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Are they offering help or ratting us out to the hackers?
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Written by Daniel   
Thursday, 04 January 2007 09:08
Rift Widens Over Bug Disclosure
DarkReading

JANUARY 3, 2007 | There's a growing rift among the research community over whether the Month-of-Bugs initiatives are helping security or hurting it. (See Buggin' Out? and Apple Bug Bites OS X, Windows.)

There's even now a little pushback from one researcher to the current Month of Apple Bugs (MOAB): Landon Fuller, a former engineer for Apple and currently with Three Rings, an online gaming developer, is answering each MOAB bug with a fix of his own.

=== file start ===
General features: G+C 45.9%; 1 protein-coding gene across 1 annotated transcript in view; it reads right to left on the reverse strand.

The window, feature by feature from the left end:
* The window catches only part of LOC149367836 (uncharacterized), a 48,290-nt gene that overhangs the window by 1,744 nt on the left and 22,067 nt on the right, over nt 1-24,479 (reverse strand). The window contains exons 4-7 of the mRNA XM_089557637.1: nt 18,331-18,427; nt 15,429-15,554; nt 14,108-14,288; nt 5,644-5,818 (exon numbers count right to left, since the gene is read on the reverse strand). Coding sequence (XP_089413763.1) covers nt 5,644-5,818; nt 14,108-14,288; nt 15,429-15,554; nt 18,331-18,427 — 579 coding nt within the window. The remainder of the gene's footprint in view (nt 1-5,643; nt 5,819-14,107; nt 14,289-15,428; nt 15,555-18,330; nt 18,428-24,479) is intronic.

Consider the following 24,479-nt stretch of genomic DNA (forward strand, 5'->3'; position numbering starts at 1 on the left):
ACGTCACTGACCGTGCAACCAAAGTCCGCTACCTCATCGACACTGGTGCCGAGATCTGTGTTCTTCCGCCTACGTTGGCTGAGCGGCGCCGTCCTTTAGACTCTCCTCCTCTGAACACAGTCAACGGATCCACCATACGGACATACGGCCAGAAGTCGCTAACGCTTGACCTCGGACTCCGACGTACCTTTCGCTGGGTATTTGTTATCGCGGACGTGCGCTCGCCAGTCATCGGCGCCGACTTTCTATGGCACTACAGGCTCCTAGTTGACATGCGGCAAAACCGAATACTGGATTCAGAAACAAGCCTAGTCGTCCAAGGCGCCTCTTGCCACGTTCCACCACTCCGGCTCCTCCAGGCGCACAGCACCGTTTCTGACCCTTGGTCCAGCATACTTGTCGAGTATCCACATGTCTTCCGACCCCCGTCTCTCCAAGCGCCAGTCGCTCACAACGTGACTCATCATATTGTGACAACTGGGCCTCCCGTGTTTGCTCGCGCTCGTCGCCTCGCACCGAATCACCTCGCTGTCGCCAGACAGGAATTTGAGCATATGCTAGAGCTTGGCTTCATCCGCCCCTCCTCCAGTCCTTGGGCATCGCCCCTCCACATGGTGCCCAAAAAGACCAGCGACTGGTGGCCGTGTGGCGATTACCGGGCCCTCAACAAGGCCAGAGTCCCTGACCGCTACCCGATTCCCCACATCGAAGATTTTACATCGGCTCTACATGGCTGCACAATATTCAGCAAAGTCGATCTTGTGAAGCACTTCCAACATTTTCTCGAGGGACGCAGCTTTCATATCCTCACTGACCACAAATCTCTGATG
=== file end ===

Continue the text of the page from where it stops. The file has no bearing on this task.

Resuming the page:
This dueling banjos of bug reports and fixes is an example of how researchers aren't all on the same page when it comes to how new vulnerabilities get disclosed. There's always been a clear line between the bad guys and the good, and the underlying argument is not really new -- vendors have traditionally maintained a "responsible disclosure" stance. But now some of the good-guy researchers are more openly questioning just what constitutes proper disclosure of bugs and exploits. And the MOAB has become the lightning rod for the debate.

At the heart of the dispute is whether the risk of releasing an unpatched bug or exploit is worth the potential improvements in long-term security. The point of the MOAB project, according to its founders, is to release bugs and exploits without notifying the vendor.

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